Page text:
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Adventures in Astrophotography: How I got started (2008 article)
My interest in astronomy started from a fairly young age. For as long as I can remember I have had a real fascination with the wonders of the universe and the countless number of objects in the night sky. Those objects varied between beautiful, intricate, and mysterious. After getting my first telescope at the age of 11 and then my first serious film camera as a teenager I began to think of the possibilities of astrophotography. Over the course of more than 15 years I dabbled in it, but it wasn’t until the beginning of this year (2007) that I have made some huge leaps in the hobby. I became seriously hooked.
The early years:
My first ever astrophotos started with my decision to do a high school science fair project on variable stars back in 1990. I figured that if I hooked up my Minolta SLR 35mm film camera to my 4.5 in Newtonian reflector with the help of a t-ring and t-adaptor, I could take a single second timed exposure of the variable star, Algol, over the course of a few months. The varying diameter of the star on my photo could possibly show how it changed in brightness.
First telescope: 4.5in newtonian reflector
The planets and the moon were also fine targets for me to try. I thought that with planets I would have to take long exposures to capture them, but later found after getting my pictures back that that was not the case. I also realized that the planets moved too quickly for my 4 second long exposure, especially with no tracking on my rickety equatorial mount.
First Jupiter and Venus images
Again with the moon I varied the exposures but they were still overexposed since I had no formulas at hand giving me an idea of what times would be ideal. The photos below were taken during a lunar eclipse.
During my university years, I spent a half a year as a volunteer at the observatory. I was able to take advantage of a fully computerized 30 cm telescope. I only took photos on a couple of occasions by simply hooking up my Minolta 35mm SLR camera with my t-ring and the observatory's t-adaptor. I took my first successful astrophotos that I could say I was proud of for a very long time. Those shots were only single exposures. I guessed at exposure times while using cheap Blacks ISO1600 film.
Comet Hyakutake and M42
Since I didn’t have access to the observatory telescope whenever I wanted and my Newtonion telescope was no good for photographing objects other than the moon, I opted to start concentrating on photographing widefield targets. With my camera and 50mm lens on a simple tripod, a 30 second exposure with high ISO film yielded fairly good results.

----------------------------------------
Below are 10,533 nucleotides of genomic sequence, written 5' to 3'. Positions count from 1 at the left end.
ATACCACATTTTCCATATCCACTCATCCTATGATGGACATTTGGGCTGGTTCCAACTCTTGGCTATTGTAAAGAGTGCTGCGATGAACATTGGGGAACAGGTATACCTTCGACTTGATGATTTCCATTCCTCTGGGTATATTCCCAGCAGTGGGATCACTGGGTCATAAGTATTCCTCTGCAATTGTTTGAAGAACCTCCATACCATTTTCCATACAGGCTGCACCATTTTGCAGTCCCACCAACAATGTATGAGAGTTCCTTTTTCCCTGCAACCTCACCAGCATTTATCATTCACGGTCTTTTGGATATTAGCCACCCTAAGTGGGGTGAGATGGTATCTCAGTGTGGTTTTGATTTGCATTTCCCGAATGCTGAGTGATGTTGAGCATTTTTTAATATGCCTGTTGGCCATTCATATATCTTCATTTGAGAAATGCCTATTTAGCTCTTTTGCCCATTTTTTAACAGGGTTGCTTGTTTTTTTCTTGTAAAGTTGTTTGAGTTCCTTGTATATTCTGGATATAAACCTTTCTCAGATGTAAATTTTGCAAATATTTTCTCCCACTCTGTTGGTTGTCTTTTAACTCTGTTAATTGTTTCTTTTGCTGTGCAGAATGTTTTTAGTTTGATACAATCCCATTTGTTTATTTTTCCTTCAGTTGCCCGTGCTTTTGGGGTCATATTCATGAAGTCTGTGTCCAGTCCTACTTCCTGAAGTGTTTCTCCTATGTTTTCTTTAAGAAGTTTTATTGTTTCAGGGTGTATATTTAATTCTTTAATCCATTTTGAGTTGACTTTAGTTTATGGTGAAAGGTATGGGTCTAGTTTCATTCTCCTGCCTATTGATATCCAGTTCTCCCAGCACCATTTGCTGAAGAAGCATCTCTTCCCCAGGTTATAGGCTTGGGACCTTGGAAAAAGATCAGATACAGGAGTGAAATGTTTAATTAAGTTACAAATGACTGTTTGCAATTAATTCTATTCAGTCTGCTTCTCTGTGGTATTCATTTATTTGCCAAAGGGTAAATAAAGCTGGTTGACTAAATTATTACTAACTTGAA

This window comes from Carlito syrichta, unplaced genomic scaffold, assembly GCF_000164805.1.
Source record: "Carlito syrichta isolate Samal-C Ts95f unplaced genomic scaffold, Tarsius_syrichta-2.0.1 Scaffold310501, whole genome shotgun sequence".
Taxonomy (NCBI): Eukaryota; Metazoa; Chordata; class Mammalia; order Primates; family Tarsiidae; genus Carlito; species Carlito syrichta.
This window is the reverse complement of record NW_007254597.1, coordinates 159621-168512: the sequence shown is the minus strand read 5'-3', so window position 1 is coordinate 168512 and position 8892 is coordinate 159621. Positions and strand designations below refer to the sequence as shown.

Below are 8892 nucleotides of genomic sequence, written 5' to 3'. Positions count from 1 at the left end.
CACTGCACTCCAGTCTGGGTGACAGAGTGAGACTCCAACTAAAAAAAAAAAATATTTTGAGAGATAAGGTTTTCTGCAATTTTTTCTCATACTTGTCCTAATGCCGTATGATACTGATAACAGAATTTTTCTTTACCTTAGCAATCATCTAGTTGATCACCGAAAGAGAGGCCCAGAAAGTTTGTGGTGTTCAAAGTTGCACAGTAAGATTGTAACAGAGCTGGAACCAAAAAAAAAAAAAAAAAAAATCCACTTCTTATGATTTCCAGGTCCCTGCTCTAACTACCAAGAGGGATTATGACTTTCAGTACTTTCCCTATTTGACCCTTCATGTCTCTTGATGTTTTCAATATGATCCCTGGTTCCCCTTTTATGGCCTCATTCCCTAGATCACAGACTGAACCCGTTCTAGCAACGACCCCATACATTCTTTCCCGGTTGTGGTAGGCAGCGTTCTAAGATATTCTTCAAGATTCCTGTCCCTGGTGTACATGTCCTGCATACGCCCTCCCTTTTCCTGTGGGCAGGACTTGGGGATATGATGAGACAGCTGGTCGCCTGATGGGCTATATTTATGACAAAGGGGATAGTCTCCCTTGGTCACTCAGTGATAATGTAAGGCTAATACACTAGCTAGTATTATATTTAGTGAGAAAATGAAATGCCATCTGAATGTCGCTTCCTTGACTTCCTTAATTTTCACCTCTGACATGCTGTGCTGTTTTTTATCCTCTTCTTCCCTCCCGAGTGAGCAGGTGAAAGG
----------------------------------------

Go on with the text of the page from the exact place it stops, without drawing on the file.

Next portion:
The year of leaps and bounds:
2007 was when I really wanted to try my hand at long exposure astrophotography through the telescope. I did a bit of research and found the best deal that I could find for an entry level motorized mount and a scope with reasonable amount of aperture that would be a nice upgrade to my 4.5 in Newtonian. I settled on the Celestron 6in Schmidt Cassegrain telescope on the CG5-GT (ASGT) mount. This scope, combined with my Canon 300D digital SLR camera, would provide the stepping stone I needed to get into more serious astrophotography.
There was a bit of a learning curve to start because in order to get the GOTO features and tracking to work properly, I needed to learn about polar aligning. Once I got that figured out I started taking short exposure images of bright objects like the moon and Saturn.
“First light” images
Once I got the setup and aligning all figured out over several nights on my balcony. I took my scope out to a dark sky site in April for my first observing session with my local astronomy club. I always read that the best way to get into really long exposure photography was to piggyback your camera and lens on a mount that tracks. I then took images of Venus, Pleiades, and Orion’s Belt. It turned out well and because I was using a wide angle lens I was able to get exposures up to 3 minutes without seeing star trails.
After a very short while of piggybacking, I felt the need to try those long exposures through the 6in SCT. However, because of the higher magnification and smaller field of view, I knew I would need very accurate tracking if I wanted to image objects that are faint. Having a motorized mount like the CG5-GT was great but not quite good enough. I would need a way of precisely guiding a single star so that the errors in the drive and tracking would not be noticed on the long exposure images. I did a lot of research online, reading the many pros and cons of various methods of guiding and finally came to the decision that the way to start would be to buy a second small scope (Sky-Watcher Equinox 80mm) that I could mount side by side with the 6in SCT. So while my camera was hooked up to the 6in scope, a guiding eyepiece called a reticle eyepiece with illuminated cross-hairs would then be used with the 80mm scope to ensure that a star in the field of view stayed on or near the cross-hairs. The hand controller would be used to slew the mount in which ever direction needed to accomplish this. After practicing this for some time, keeping in mind some tips that a fellow astrophotographer gave me, I was able to take a few long exposures of one of my favourite galaxies M51. After taking a few long exposures and loading them onto the computer, it occurred to me that I would be faced with another difficult feat.... image processing. Knowing that the more images you take the more you can increase the signal to noise ratio, I manually stacked the images in Photoshop and then made a few adjustments to the levels and saturation and voila....